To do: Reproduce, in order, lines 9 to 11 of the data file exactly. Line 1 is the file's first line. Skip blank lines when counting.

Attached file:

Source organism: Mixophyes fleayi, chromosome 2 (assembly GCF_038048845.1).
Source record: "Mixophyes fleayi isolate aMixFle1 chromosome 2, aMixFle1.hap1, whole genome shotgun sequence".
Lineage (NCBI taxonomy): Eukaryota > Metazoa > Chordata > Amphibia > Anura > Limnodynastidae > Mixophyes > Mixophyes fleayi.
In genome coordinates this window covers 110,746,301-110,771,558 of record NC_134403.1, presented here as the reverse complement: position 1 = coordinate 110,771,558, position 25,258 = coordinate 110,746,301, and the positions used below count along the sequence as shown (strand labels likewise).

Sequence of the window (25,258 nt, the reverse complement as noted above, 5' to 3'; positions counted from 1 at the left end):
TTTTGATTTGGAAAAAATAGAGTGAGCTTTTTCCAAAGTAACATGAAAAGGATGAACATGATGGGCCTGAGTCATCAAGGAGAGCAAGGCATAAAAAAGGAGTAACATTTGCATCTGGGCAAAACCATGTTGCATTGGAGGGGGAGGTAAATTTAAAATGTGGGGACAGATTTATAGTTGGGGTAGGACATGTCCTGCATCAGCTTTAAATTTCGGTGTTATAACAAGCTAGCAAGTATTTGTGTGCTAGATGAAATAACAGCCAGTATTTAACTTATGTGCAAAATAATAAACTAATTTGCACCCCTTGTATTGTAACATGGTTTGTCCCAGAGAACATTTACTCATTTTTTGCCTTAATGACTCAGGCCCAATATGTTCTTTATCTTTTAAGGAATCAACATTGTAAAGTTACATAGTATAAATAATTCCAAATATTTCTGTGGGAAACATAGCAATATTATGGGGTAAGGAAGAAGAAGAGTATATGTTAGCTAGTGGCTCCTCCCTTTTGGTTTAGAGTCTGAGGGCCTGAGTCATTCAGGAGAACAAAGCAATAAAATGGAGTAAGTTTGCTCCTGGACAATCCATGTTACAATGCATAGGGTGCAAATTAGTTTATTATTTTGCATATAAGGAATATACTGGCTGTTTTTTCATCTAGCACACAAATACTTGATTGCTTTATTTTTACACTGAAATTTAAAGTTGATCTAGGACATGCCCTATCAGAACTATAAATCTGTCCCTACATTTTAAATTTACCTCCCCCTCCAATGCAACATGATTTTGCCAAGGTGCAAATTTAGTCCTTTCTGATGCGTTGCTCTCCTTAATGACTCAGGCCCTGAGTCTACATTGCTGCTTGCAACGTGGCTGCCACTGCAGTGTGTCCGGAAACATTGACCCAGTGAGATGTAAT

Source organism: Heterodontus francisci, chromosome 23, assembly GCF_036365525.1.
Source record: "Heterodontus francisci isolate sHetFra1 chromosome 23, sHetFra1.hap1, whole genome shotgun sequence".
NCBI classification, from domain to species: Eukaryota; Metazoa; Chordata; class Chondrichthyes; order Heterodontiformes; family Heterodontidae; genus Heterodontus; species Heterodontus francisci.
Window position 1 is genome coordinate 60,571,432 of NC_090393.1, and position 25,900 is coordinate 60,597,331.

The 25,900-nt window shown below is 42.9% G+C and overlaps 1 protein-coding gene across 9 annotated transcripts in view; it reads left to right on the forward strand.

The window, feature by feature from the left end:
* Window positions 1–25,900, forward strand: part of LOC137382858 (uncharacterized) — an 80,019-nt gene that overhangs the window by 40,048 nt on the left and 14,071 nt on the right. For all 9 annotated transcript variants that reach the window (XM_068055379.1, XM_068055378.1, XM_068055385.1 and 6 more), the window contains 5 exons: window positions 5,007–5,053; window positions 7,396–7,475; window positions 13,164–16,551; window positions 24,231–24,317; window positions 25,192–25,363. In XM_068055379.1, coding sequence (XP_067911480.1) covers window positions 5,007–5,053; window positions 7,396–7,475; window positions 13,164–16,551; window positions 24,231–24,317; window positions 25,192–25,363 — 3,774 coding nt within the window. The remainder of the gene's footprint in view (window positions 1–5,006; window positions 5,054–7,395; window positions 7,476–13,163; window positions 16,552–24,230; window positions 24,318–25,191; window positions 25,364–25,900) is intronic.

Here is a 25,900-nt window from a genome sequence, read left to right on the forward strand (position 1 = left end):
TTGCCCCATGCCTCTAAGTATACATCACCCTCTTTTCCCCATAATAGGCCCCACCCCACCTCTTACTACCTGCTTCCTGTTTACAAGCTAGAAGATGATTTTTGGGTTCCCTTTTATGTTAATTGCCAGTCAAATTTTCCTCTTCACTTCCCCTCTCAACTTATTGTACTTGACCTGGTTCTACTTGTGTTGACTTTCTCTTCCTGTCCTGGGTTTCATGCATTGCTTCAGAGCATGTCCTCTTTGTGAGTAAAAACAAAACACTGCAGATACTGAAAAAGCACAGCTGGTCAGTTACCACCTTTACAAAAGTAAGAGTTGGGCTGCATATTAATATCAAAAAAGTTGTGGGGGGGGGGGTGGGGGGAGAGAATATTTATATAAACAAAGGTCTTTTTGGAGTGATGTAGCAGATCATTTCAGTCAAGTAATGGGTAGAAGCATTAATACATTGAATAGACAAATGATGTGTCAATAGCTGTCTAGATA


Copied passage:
NCBI classification, from domain to species: Eukaryota; Metazoa; Chordata; class Chondrichthyes; order Heterodontiformes; family Heterodontidae; genus Heterodontus; species Heterodontus francisci.
Window position 1 is genome coordinate 60,571,432 of NC_090393.1, and position 25,900 is coordinate 60,597,331.

The 25,900-nt window shown below is 42.9% G+C and overlaps 1 protein-coding gene across 9 annotated transcripts in view; it reads left to right on the forward strand.